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Much Ado is a play of wit, deception and slander. Although the play consists of many other themes, nature is probably

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Introduction

The contradictions of Human nature "Much Ado about nothing" is all about nature. The word nothing is derived from noting, the Elizabethan pronunciation. The central importance of noting, eavesdropping has been remarked. Much Ado is a play of wit, deception and slander. Although the play consists of many other themes, nature is probably the most significant topic. Shakespeare has explained nature exploring a variety of different techniques. Much Ado is a romantic comedy and also a probable sharp attack on superficial society. At the beginning of the play Benedick imposes the dullness of marriage, which is quite ironic as he inevitably becomes "Benedick the married man." Beatrice however occupies an obsession with death because of her entrapment within a court she cannot respect. She has no patience with all the military hyperbole and the dominion of men thus she has segregated herself from all the courtly ceremony and custom. The play is claustrophobic as spies are hidden in its many rooms. Scenes of togetherness in one room are followed by those of conspiracy in another, which emphasises human isolation and vulnerability. In other words actions mean consequences. Claudio's conventional lover's exaggeration to Hero indicates his estrangement from his natural desires. The denunciation scene takes place at the altar of a chapel, which exaggerates the huge power of institutions and conventions over the individual, whose emotions it distorts. ...read more.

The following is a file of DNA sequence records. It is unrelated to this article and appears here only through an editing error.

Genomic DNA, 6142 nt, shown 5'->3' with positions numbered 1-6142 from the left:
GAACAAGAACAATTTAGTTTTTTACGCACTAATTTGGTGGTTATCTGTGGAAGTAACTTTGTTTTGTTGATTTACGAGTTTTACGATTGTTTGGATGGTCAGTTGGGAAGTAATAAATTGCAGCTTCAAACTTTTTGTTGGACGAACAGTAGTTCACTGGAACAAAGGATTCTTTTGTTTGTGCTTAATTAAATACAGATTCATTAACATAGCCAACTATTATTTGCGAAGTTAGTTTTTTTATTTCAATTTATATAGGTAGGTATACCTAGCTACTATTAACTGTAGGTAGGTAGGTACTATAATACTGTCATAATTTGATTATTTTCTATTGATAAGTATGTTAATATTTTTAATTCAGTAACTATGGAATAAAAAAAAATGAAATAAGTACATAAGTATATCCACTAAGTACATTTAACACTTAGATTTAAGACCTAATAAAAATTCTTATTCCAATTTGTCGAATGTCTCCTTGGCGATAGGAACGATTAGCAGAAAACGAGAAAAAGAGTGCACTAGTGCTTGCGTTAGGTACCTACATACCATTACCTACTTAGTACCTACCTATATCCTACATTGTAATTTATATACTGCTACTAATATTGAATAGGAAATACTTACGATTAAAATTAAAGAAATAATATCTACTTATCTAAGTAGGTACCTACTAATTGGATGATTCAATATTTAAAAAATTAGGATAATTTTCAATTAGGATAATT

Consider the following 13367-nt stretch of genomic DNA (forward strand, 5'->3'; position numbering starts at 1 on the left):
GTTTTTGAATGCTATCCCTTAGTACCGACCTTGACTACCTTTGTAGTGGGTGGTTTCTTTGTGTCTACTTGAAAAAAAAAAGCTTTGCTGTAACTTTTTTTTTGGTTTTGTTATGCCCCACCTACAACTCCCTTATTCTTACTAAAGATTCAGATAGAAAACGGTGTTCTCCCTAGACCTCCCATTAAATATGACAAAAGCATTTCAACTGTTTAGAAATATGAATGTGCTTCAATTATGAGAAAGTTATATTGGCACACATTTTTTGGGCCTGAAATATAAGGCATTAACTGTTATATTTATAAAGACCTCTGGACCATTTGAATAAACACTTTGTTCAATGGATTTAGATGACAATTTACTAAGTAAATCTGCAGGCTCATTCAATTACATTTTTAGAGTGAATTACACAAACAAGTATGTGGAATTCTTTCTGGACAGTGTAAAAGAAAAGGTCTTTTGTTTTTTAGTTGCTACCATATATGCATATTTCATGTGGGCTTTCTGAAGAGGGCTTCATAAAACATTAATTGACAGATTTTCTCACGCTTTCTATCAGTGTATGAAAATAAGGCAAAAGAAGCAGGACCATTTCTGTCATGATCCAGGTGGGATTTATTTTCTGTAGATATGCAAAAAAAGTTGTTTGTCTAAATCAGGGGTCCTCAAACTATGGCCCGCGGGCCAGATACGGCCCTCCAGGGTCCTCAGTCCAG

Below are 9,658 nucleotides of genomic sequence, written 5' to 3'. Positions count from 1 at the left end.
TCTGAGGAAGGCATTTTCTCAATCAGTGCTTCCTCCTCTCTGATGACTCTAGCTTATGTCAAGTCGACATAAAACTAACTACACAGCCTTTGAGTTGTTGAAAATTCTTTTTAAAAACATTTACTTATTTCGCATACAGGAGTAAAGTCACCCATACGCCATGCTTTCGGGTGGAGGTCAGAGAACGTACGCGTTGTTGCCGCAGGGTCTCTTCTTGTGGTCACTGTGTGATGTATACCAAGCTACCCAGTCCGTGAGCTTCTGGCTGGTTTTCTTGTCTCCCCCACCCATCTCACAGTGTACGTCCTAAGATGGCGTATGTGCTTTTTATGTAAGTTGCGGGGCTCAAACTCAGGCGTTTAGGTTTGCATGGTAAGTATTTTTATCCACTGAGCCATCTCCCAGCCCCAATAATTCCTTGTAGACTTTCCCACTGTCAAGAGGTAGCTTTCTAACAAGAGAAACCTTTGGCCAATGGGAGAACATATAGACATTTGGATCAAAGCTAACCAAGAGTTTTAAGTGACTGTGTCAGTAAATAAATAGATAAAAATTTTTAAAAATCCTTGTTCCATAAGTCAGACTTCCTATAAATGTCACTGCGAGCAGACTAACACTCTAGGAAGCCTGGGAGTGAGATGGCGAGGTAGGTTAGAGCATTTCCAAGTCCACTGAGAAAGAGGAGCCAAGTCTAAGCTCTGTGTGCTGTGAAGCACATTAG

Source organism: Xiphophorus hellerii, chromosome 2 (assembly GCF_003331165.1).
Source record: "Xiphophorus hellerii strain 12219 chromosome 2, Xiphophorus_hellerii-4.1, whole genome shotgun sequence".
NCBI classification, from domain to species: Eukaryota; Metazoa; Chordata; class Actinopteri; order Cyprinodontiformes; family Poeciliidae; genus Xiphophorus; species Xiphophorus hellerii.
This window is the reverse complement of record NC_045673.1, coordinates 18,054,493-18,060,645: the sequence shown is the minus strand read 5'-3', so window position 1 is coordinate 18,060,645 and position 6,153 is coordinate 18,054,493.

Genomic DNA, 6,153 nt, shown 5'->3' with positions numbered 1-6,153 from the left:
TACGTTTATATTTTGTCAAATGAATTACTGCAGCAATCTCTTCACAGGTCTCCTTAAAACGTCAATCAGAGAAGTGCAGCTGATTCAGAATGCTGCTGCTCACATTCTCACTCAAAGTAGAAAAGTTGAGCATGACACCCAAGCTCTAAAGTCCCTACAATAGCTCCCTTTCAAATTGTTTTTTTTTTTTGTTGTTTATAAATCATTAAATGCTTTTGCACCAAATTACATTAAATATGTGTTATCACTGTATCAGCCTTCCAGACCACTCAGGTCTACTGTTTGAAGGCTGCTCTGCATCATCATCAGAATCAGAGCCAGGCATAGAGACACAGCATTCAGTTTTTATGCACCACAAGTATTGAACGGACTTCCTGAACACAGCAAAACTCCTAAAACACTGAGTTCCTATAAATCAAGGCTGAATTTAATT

Middle

and is cruelly mocked for his lovesick appearance (A3S2). But Benedick becomes more than just a figure of fun when events in the play lead him to a new maturity and rejection and sacrifice of his former comfortable male comradeship. Believing Beatrice's desperate love and affection, he responds whole heartedly to her desperate unhappiness at Hero's disgrace. His reaction to Beatrice's command to "Kill Claudio" is brave and admirable and his resignation from the prince's service is spoken with manly dignity. It is quite intriguing to identify that no one else has changed which means their mentality hasn't. Through Benedick's and Beatrice's anomalous roles as celibate disdainers of love and marriage, they voice the fear and dislike for the opposite sex so evidently hidden in Claudio and also remind the audience of the element in love occluded by the romantic conventions of Messina. In earthy, bawdy dialogue with Hero on her wedding day and with Benedick after he vowed to challenge Claudio, Margaret adopts a more obscene version of Beatrice's bawdy wit, appropriate to a servant and mistress, less constrained by social conventions than her betters. She speaks for the democracy of shameless and sexual desire "Is not marriage honourable in a beggar?" In the play Shakespeare introduces The Watch. They represent the common people of Messina. ...read more.

Conclusion